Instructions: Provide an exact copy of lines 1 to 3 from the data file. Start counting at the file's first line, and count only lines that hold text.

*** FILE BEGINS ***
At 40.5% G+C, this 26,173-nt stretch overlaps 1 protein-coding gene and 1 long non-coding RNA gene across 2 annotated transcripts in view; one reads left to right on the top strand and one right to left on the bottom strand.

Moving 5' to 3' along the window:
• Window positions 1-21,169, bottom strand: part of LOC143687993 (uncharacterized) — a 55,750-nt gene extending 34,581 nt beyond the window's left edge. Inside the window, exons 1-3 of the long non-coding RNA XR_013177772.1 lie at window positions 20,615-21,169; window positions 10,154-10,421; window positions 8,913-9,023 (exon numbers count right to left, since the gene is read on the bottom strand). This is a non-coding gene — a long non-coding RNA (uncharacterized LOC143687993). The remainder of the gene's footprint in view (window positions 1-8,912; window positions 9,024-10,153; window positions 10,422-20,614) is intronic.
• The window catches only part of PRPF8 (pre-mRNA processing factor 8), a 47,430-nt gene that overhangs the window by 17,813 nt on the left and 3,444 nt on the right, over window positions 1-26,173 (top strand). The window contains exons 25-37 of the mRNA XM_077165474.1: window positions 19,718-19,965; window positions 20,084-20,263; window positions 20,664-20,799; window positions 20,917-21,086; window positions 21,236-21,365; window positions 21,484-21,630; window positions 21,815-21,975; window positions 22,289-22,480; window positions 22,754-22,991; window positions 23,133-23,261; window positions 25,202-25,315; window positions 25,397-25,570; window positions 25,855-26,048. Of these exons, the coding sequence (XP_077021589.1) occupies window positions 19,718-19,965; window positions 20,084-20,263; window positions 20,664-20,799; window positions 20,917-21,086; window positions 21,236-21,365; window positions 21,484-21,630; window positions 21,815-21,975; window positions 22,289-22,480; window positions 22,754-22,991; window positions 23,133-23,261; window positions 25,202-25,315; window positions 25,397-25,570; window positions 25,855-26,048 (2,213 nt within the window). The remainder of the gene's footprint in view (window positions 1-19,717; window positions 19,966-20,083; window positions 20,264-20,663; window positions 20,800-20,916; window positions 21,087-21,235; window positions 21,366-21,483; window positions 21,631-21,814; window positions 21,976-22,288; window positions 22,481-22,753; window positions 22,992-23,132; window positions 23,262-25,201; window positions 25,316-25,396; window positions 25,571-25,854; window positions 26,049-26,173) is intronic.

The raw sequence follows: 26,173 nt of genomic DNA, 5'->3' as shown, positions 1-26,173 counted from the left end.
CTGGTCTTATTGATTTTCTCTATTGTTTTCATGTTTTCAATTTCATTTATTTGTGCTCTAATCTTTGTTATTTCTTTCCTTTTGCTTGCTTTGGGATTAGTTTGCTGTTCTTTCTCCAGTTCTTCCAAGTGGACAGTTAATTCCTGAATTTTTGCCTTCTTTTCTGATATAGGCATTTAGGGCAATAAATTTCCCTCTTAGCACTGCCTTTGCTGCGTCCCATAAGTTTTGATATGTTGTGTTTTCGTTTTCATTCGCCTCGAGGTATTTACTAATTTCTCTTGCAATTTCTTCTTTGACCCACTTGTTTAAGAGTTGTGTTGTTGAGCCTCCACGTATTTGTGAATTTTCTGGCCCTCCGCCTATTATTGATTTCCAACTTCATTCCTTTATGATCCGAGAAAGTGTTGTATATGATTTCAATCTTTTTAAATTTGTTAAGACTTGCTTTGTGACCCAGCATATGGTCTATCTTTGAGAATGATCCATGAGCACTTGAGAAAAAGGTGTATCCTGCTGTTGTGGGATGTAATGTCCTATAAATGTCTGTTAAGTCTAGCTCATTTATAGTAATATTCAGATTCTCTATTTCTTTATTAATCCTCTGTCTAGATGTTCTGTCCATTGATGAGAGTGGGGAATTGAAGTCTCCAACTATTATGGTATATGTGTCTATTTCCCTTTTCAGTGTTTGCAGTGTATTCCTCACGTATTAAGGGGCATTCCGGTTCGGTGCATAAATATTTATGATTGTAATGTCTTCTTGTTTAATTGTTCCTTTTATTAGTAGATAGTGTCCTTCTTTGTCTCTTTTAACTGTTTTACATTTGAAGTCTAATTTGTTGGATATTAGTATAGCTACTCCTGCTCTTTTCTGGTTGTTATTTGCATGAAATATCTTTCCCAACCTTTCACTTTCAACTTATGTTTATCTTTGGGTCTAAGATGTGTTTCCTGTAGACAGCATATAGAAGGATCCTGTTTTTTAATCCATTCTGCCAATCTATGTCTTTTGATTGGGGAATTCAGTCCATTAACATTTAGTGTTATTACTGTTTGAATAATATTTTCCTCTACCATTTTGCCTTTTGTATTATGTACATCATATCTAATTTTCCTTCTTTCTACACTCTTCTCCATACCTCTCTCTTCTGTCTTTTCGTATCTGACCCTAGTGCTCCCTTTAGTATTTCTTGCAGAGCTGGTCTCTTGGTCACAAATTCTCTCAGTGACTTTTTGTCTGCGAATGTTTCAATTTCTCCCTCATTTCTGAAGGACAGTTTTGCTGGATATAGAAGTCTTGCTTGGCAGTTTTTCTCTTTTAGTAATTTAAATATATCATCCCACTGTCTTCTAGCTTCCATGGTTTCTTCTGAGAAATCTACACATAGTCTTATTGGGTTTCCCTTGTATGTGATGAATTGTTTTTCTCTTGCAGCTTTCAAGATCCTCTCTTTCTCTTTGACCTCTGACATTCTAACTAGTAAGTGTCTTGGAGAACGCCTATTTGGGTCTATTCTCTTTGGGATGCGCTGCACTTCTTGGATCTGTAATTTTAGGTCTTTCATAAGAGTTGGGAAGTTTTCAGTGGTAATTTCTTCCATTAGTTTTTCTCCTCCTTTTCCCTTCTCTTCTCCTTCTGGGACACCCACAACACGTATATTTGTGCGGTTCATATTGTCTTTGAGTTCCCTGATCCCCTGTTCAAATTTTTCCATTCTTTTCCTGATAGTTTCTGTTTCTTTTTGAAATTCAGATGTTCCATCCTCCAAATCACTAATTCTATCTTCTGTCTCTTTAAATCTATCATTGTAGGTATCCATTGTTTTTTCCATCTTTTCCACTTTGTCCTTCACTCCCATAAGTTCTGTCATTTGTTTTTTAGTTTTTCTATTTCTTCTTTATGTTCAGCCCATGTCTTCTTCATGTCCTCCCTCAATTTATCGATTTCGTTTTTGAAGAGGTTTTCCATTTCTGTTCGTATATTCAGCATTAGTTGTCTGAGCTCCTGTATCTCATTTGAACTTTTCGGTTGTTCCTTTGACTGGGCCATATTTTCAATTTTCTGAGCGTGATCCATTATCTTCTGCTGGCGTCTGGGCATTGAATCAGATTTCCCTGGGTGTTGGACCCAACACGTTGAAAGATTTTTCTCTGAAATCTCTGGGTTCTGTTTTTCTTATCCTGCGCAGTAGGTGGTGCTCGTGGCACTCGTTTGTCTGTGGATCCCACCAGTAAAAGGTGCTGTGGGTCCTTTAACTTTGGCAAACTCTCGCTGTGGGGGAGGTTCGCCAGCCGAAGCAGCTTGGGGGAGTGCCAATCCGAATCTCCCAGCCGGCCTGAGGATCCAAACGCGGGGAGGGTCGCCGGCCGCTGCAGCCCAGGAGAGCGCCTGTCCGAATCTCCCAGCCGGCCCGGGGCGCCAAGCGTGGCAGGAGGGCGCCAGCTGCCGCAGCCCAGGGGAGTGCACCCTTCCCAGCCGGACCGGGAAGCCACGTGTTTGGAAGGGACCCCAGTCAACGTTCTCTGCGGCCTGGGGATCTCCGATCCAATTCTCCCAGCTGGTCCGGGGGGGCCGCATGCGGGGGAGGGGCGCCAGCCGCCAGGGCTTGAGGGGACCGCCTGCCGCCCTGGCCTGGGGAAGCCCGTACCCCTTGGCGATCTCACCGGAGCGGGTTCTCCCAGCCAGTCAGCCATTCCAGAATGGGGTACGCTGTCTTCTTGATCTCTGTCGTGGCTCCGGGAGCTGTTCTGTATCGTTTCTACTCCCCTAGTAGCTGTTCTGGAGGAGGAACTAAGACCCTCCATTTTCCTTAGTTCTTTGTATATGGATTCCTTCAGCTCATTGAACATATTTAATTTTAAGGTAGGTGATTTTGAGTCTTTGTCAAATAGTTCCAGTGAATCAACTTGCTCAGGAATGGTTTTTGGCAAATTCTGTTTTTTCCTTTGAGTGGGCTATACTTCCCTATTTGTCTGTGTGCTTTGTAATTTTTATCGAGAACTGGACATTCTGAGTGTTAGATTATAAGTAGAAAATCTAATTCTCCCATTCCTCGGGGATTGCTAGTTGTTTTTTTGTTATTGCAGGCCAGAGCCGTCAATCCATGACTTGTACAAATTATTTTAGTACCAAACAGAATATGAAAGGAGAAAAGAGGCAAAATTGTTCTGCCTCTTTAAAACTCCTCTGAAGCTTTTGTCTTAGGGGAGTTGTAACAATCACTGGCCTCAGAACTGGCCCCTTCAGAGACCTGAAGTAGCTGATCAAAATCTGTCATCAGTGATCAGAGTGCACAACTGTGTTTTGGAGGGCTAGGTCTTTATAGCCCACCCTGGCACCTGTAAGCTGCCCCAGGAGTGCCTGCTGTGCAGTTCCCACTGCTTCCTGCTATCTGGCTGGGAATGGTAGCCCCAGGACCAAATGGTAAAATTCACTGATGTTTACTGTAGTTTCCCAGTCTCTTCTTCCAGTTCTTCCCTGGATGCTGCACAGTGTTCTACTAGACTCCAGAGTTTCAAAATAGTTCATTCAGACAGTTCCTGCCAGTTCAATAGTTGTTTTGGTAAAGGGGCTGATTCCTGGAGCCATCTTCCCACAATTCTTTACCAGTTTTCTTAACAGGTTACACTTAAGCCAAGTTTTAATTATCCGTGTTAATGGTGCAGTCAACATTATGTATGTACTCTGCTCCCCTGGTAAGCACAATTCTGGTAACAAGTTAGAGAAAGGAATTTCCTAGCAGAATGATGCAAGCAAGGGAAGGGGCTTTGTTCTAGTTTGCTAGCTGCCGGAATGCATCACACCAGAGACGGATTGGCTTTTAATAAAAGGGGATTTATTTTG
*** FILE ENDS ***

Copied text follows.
At 40.5% G+C, this 26,173-nt stretch overlaps 1 protein-coding gene and 1 long non-coding RNA gene across 2 annotated transcripts in view; one reads left to right on the top strand and one right to left on the bottom strand.

Moving 5' to 3' along the window:
• Window positions 1-21,169, bottom strand: part of LOC143687993 (uncharacterized) — a 55,750-nt gene extending 34,581 nt beyond the window's left edge. Inside the window, exons 1-3 of the long non-coding RNA XR_013177772.1 lie at window positions 20,615-21,169; window positions 10,154-10,421; window positions 8,913-9,023 (exon numbers count right to left, since the gene is read on the bottom strand). This is a non-coding gene — a long non-coding RNA (uncharacterized LOC143687993). The remainder of the gene's footprint in view (window positions 1-8,912; window positions 9,024-10,153; window positions 10,422-20,614) is intronic.